So You’ve Got a Stiff Neck? Take A Look At These 5 Stiff Neck Remedies

A.stiff neck is one of the most common maladies in our society today.

All one has to do is sit for a few minutes in any place where people gather and you will see its victims; the craners, the stretchers, the guy grabbing and rubbing the back of his neck with a grimace on his face.

You’ve seen them. The stiff neck, it seems, has become the punishment for our 21st century lifestyle. That being said, a painful neck has as many causes as people have necks.

Habits to Avoid

Let’s start, then with a short list of ‘neck killing’ habits you should try to avoid whenever possible.

1. Stop sleeping sitting up: We’ve all been guilty of it, catching a nap in the doctor’s waiting room, falling asleep in your favorite chair after a long day. Any situation in which you will likely wake up with your chin down on your chest in universally accepted as being terrible for you.

2. Keep your work, or any other task that demands your attention, in front of you, and at eye level: These days, the personal computer is the most common culprit, but the next time your frittering away the hours playing ‘Angry Birds’ on your smartphone, take note of the position you’re in. Most likely you are clutching it in both hands up against your belly, with your head down so far you can almost rest your chin on your chest. Another activity you spend hours doing without much thought as to your position is watching the T.V. Most people have their T.V. in such a low position that you are almost staring at the floor. Believe it or not, television manufacturers are now recommending that your screen should be at least 5 feet off the floor. It will seem a little awkward at first, but try it for a couple weeks and see if you don’t notice a difference.

3. Avoid drafts: Your grandma was right, you need to wear your muffler when it’s cold. Of course, we now know that you’re not going to catch a cold from getting a cold neck, but you can certainly get a stiff neck. If you’re one of those folks who likes it chilly to frosty in the room when you sleep, consider closing the window and using fewer blankets, or if you must have it cold, try different ways of keeping your neck warm. (I actually had a friend who used to sleep with the cut-off collar of a turtle-neck on. I thought he was crazy, but he said it kept him from getting a stiff neck. Who knew?) The other drafty place to be aware of is in the car. If you like the heat on and the window open, try opening the window on the side opposite you.

A few simple home stiff neck remedies (in no particular order)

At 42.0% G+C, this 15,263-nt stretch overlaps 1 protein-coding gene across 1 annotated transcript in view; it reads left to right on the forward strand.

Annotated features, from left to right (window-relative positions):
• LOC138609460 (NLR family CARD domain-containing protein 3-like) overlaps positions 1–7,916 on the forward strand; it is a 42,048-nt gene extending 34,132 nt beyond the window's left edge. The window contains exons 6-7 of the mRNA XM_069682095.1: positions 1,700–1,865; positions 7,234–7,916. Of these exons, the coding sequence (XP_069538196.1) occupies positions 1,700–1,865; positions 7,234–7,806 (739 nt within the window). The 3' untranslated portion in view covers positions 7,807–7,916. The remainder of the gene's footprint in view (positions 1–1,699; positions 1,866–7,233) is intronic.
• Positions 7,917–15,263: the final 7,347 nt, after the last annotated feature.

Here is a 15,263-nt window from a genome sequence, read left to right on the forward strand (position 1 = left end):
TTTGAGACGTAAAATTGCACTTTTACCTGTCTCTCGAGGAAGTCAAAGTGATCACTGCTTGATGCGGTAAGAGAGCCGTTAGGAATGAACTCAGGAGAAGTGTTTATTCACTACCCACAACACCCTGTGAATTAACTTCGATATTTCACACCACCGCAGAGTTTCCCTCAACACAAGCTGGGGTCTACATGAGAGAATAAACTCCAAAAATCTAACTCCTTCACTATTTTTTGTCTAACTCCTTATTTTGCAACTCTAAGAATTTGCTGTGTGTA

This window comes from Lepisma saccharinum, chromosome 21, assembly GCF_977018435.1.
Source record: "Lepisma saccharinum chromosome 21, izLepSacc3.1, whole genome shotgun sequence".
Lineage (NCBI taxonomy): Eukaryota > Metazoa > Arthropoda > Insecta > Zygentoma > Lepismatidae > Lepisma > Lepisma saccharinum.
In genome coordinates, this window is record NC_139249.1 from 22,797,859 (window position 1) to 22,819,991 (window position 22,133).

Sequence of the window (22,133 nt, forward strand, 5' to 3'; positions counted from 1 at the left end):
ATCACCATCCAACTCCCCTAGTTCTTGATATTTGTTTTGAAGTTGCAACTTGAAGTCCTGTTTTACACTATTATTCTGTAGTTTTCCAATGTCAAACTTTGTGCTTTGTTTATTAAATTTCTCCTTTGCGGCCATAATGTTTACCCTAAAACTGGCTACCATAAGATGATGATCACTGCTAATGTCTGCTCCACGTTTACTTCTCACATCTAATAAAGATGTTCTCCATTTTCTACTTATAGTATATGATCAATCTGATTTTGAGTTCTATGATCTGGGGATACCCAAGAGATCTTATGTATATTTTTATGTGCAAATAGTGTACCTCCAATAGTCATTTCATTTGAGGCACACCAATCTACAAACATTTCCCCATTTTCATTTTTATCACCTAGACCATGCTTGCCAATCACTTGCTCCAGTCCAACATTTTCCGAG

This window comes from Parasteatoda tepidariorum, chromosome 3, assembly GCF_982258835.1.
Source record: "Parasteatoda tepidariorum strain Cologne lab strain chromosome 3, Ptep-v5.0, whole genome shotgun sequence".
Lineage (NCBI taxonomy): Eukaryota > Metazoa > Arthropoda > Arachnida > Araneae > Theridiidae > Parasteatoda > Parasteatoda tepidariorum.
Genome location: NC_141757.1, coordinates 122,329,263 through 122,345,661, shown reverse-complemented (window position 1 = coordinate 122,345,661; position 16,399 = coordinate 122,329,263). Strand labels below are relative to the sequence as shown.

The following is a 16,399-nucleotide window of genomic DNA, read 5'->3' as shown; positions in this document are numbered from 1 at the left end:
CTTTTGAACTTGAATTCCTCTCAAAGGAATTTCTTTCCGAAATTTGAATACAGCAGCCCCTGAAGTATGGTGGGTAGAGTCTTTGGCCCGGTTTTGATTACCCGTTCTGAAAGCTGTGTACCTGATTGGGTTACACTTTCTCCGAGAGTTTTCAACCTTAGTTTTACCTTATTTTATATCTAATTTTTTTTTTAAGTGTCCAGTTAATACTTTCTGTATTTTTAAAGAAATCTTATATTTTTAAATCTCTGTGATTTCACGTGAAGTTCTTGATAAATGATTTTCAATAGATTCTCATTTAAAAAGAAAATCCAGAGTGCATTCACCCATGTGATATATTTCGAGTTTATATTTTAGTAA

1. Use heat to loosen stiff muscles: Heat, when used in the proper quantity, can be an excellent treatment for tight muscles. If you have any pre-packaged hot packs, either chemical or just reheatable, those are great, but can get expensive, especially if you’re using the disposable type. For an inexpensive substitution, try making a rice bag; all you need is some uncooked rice and some kind of cloth bag.

You can simply cut down a tattered pillowcase, leaving just enough of a corner that you can fill it with rice and tie it off. Throw it in the microwave for 30 seconds to 1 minute (depending on your oven.) Make sure it’s hot enough to do some good, but not so hot that it’s going to burn you. The moist heat from the warmed rice is a really good remedy for those painful neck muscles. Remember to be sparing with heat, using too much can have an opposite effect and actually increase inflammation.

2. Take a hot shower: This is really just another delivery system for heat, but letting the hot water beat directly on the affected area not only helps the muscles to relax, but the massage-like beating of the water on your muscle helps to increase blood flow to the area, helping to heal any strained muscles. It’s definitely nice to have a fancy shower massage head, but I’ve found that my awful low-flow showerhead does the trick, too.

3. Gentle neck traction: (requires a helper) Take a dry towel and roll it up so it’s about three feet long. Lie down on your back with the rolled-up towel under your neck. Then your partner gently (can I re-iterate gently enough?) lifts up and pulls back on the towel. This will provide a stretch to those muscles, and you will be amazed at how much it helps just to have the weight of your head taken off your neck. Do this as long as feels comfortable, or however long you’re able to keep your partner interested.

4. Non-prescription pain relievers: Mayoclinic.com recommends ibuprofen, acetaminophen or aspirin. The recommended dose should lessen the pain. If you’re often temped to exceed the recommended dose, it may be time to see your doctor!

5. Relax! Since so much of what makes us uncomfortable is the constant state of tension and agitation that we like to keep ourselves in, any activity that you can do which helps you to relax will help with the neck as well: Meditation, yoga, stretching, breathing exercises all have a part to play in lessening the tension in your body as a whole.

Keep these things in mind, and I think you’ll find that ‘pain in the neck’ might be a thing of the past.

Reference

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